Stewardship Ministries

  
 

“Why the Devil Takes Visa” – a great title for a sermon I preached a long time ago, yet I was the one who needed to hear it most. It’s a reality that families of pastors, are no less immune to the financial pressures all families face. We had a new mortgage, payments on a car, school fees, and went abroad to holiday in the sun. Too much for the young hard-working family to wish for? Perhaps not, but when our spending rose above our income, we used plastic to help and experienced what is often described as a credit crunch*. What a disaster! 

greed is a knife

Remember the children’s chorus, ‘Be careful little eyes what you see’.  Think about the psychological battle that takes place the moment you enter a supermarket.  We go with the purpose of spending as little as possible.  The retailer wants us to spend as much as possible.  Sights and smells designed to raise our levels of serotonin confront us.  The mass of colour in the fruit and vegetable section (without spot or blemish) please the eyes, as we simultaneously experience a waft of freshly baked bread from the instore bakery.  We remind ourselves of the rule to never go to the supermarket on an empty stomach, but that bread!  Our senses take over our mind and into the trolley it goes.  Be honest, we’ve done this a thousand times, in a thousand places.  Quickly change location to the car showroom and it’s the smell of rich leather, yet the car seats are made of fabric.  Do car manufacturers use the science of smell to their advantage?

Surrounded more than ever before by algorithmically designed adverts, knowing exactly what and when we ‘want’, the battle is increasing in intensity.  Lose the battle on this one, and ‘worry’ multiplies.  “Greed is the knife, and the scars run deep,” says the graffiti on a Dublin wall.  A sober lesson for Ireland and its people.  Meanwhile, with a current consumer credit boom in my country, it seems UK people forget how painful unstructured debt can be.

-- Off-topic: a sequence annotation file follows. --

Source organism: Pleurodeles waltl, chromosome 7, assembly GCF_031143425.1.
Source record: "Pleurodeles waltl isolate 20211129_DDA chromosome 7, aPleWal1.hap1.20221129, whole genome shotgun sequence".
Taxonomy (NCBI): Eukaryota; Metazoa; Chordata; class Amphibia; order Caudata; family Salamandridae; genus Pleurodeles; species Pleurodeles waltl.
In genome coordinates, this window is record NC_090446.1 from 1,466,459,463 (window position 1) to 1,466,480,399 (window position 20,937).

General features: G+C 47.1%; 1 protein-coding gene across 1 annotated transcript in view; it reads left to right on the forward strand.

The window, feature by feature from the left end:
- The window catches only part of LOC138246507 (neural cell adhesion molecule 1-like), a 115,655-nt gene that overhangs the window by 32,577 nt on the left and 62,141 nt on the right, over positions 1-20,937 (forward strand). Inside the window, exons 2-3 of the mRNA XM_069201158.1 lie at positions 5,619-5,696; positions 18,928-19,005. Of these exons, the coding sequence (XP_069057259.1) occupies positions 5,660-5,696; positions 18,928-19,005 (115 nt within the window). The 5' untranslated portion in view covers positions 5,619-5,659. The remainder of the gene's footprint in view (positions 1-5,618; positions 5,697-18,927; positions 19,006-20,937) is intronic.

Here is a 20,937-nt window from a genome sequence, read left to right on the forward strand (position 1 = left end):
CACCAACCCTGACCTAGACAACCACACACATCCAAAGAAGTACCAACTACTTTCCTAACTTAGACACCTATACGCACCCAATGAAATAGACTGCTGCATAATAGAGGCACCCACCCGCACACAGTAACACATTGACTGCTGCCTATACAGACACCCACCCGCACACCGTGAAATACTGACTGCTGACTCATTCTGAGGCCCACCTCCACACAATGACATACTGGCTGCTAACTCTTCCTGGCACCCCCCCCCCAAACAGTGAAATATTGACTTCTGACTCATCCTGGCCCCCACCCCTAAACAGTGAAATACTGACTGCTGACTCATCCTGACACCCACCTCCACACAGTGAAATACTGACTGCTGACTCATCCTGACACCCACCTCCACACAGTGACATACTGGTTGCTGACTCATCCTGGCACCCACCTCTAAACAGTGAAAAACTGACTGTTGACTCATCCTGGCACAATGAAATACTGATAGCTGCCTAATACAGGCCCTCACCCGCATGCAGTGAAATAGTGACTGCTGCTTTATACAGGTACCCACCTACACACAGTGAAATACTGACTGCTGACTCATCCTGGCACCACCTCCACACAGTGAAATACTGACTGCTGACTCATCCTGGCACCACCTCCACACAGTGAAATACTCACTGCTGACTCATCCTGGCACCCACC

If there is one area of life where it’s more than wise to ‘let God manage you’, personal finance is high up on the list.  John Wesley once said, “Earn all you can, give all you can, save all you can.”  A nice little proverb to round off this month’s blog, but behind Wesley’s words of wisdom was method.  One we need to look at next time.

* If you have ever experienced financial difficulties, or are in a situation where your finances are currently out of control, you may find a practical book written by Dr. Richard de Lisser, helpful.  It is available from the Adventist Book Centre.  Please note, that this book is not intended to replace professional debt counselling where necessary.

the credit crunch christian


First Things 1st is the monthly blog of the Stewardship Ministries Department of the Trans-European Division. The purpose is to restore and strengthen the principles of biblical stewardship, leading to a strong, mature, and joyful faith in Christ for those we serve.


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+44 1727 860331
Trans-European Division of the Seventh-day Adventist Church
Stewardship
Herts AL1 3EY
St Albans, United Kingdom
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